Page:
originally published in 2014.
One of the great powers of film is its ability to spark conversation that is both challenging and compassionate. This enables participants to leverage the kind of transformative learning that’s crucial for cultural diversity training. But how do you choose a film that’s right for your goals? Read on for our series of tips on how to select a film resource to support your equity efforts.
Tip #5: Provide a Frame for Both Head and Heart Analysis “What good would it do to stir up these old wounds?” Race is a powerful subject, and one that often brings with it a fair amount of emotional pain. It’s human nature to either avoid what’s painful, or to dwell on it without seeking opportunities for healing. Both approaches leave issues unchecked to fester. The conversation on race too often remains focused on individual pain or transgression, when the larger issue is systemic and structural inequity. And the alternative is often not to talk about race at all.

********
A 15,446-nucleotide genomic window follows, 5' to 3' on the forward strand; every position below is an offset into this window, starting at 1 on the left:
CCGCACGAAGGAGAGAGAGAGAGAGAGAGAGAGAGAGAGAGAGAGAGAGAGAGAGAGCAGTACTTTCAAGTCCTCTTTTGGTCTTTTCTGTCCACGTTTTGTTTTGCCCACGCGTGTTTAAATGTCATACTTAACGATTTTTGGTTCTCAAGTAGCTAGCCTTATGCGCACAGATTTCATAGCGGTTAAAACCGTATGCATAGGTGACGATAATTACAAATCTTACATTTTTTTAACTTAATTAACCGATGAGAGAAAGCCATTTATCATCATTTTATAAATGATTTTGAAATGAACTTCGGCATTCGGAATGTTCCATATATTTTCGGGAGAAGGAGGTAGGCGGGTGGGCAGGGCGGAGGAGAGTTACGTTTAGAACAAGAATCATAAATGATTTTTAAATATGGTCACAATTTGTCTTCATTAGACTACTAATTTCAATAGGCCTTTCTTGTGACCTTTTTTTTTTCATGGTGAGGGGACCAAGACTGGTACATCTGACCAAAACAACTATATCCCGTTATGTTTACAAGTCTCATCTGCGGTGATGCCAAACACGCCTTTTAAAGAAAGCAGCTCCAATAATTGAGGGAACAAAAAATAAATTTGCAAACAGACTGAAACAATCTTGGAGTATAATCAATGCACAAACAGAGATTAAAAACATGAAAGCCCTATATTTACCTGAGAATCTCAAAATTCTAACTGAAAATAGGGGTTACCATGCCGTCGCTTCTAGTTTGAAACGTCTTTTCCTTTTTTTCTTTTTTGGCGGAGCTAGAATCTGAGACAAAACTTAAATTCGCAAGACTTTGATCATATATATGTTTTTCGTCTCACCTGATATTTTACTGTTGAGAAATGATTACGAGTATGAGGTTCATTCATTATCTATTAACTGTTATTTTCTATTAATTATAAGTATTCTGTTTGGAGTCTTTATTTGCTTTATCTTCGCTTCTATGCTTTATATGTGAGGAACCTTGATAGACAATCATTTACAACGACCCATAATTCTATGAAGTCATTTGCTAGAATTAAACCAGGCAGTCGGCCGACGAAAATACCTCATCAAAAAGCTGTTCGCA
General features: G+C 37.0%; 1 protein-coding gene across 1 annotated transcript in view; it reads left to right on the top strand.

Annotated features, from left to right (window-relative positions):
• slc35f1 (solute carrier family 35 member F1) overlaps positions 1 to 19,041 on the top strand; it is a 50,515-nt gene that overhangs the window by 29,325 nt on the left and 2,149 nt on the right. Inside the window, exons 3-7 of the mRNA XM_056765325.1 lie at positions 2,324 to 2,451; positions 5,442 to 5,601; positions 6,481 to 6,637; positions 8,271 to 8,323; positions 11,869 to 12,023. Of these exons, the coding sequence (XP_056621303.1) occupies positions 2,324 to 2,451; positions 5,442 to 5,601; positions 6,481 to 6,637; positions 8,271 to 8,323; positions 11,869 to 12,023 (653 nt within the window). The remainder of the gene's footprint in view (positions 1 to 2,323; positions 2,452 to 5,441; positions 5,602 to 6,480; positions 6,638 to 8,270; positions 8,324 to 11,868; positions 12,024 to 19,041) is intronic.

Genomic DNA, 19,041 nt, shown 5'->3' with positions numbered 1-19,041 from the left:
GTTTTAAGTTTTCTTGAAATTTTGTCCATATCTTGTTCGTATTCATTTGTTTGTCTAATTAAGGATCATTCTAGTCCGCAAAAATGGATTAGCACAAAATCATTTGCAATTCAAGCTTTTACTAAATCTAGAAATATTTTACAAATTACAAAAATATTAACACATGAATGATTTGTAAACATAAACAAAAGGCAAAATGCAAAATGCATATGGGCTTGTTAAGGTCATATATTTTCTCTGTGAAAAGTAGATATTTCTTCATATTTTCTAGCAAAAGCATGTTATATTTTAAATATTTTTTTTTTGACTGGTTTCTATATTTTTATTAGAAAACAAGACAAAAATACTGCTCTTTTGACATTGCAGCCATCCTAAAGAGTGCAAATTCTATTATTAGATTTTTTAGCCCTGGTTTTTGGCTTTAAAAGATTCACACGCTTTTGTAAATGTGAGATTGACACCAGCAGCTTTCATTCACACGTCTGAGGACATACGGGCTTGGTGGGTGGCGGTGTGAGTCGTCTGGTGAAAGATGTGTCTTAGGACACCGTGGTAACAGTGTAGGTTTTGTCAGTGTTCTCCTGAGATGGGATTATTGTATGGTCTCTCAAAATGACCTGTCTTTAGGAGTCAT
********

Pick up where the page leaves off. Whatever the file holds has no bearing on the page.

In order to move beyond the anecdotal, becoming stuck in a vicious cycle that thwarts conversation, films selected for a successful training should provide a frame that can hold multiple perspectives on learning. Using a film that speaks to the broader system which churns out structural barriers can deepen the participants' understanding of this larger issue, and prepare them to approach racial equity in both personal and transpersonal ways.
Narrative films can engender deep empathy for a person or group oppressed by inequity; this is a start. But it does not necessarily offer the framework or the language to transcend the individual. To do this, we have to engage both the head and the heart. Films designed for learning and dialogue about systemic inequity can offer insights that help move participants beyond the emotional impact of story into accountability and action.